On Tuesday, April 26, 2017, hundreds of individuals from LaCAN participated in the Disability Rights Day at the Louisiana State Capitol. This event was coordinated by the Louisiana Developmental Disabilities Council and featured keynote speakers Jeff Arseneaux and Doris Heckert. Those in attendance were encouraged to meet with their legislators to discuss the importance of funding various supports and services that individuals with disabilities need to live in their own homes and be fully participating members of their communities. Steve Spires with the Governor’s Office spoke at the rally and presented a certificate recognizing the efforts of the organizers and participants of this day of advocacy and awareness.
For more information about upcoming disability related events please visit our calendar.
(Written by Linda Kocher, member of the Governor’s Advisory Council on Disability Affairs)
As a result of continued budget cuts, Louisiana Rehabilitation Services isn't working with any new people, and doesn't expect that situation to change in the next year. People who qualify for the program are being put on waiting lists, and their futures are put on hold.
What LRS does is work with people who have disabilities, who are receiving subsidies, and who want to join the work force. When it's functioning properly, LRS will determine how best to train the person and decide the best type of job for him, then contract with a job-finding vendor to put him to work. The goal is for the person to have a good competitive job working around people who don't have disabilities, making enough money to receive little or no subsidy, and be a tax paying member of the community. This is the financial component of the issue. Additionally, the person has a real future instead of a lifetime of sitting at home all day. This is the moral component of the issue.
Adding insult to injury is that we lose matching federal money - $3.69 to the state’s $1 - because the state isn't investing our tax money in our people and our future. It's essential that we fund programs like LRS, programs that benefit the state financially. Since 2009, over $162 million in federal funds have been lost to other states due to insufficient state dollars needed to draw down LRS’ full federal allotment. LSU issued a Cost-Benefit Analysis of LRS for Fiscal Years 2009-2013. The report shows that the Return on Investment for every $1 spent on LRS services is $17 over 5 years. From 2009 to 2013, employment stemming from LRS cases generated an estimated $65 million in state and local taxes.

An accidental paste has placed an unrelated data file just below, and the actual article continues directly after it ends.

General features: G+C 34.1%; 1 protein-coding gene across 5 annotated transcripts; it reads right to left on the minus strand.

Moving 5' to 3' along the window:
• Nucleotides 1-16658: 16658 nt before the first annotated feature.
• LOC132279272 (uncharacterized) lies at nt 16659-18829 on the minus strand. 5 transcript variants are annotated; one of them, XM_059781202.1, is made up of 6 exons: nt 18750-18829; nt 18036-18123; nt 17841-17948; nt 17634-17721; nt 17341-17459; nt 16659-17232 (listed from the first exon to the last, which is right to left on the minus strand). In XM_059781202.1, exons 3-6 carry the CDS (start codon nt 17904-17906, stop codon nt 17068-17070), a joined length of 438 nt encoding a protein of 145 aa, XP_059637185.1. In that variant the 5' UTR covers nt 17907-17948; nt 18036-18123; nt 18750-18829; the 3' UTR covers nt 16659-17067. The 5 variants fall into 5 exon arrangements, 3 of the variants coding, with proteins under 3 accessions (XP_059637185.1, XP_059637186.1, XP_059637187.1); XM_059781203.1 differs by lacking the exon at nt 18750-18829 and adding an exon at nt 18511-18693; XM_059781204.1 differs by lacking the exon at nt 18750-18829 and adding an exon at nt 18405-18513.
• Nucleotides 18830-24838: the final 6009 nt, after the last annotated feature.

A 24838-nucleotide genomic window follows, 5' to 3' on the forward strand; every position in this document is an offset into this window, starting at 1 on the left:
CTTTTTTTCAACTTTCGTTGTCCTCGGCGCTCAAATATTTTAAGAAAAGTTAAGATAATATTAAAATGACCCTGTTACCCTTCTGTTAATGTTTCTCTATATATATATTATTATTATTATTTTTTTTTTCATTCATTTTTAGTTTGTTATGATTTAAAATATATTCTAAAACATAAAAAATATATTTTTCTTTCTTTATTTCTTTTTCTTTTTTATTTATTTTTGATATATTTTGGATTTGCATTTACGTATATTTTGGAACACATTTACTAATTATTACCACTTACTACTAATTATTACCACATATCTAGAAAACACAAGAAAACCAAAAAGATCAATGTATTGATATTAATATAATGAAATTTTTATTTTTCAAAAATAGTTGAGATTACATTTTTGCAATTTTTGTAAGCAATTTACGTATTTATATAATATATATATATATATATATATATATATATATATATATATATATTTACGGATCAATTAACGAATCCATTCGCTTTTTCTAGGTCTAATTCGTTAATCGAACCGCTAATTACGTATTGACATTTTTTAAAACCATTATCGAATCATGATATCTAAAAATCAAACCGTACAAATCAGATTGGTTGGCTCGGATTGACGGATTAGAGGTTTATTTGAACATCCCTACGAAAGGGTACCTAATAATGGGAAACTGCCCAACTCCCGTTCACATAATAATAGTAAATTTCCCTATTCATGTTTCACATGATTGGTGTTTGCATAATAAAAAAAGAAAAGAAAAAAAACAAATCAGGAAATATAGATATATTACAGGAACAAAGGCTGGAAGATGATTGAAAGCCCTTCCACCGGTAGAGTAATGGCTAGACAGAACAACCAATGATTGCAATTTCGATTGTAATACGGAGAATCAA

I'm familiar with Louisiana Rehab Services because of a family situation, and I know how successful it can be. My son, who was receiving SSI checks, now has a good job at a law firm. Instead of a government subsidy, Michael has salary, insurance, vacation days, and participates in a 401K program. He has colleagues, he’s part of a team, he contributes to the firm’s success, and he has dignity. When someone asks him, “What do you do?”, he has an answer. There are thousands of people just like Michael who should be in the workforce. They would be good employees, but the state’s lack of funding and investment is selling them, and potential employers, short.
EarlySteps, which helps our babies and toddlers with disabilities, is facing devastating budget cuts again this fiscal year. To understand how revenue gaps and cuts to funding have negatively impacted EarlySteps over the years we must look at when the eligibility criteria for EarlySteps changed. In 2012, the eligibility criteria changed from a child having one area of need to two areas of need with no changes to the eligibility criteria for established medical conditions. In 2013, Family Cost Participation was enacted and families are required to pay $18 to $30 per early step visit. Prior to this, there was no cost participation for eligible children.
The proposed cuts to EarlySteps would further limit access by eliminating the following established medical conditions from the current eligibility criteria: developmental apraxia, prematurity for children over 1-yr age and children over 33 weeks gestation, cleft lip and palate post-surgery, brachial plexus injury and torticollis, general categories related to substance exposure, and hearing or vision loss (unilateral loss only). Other negative effects due to the cut would reduce required number of team meetings for children in their second year of services (excluding transition year) to 1 per year, and remove the maximum income cap up to full amount of service cost based on family income.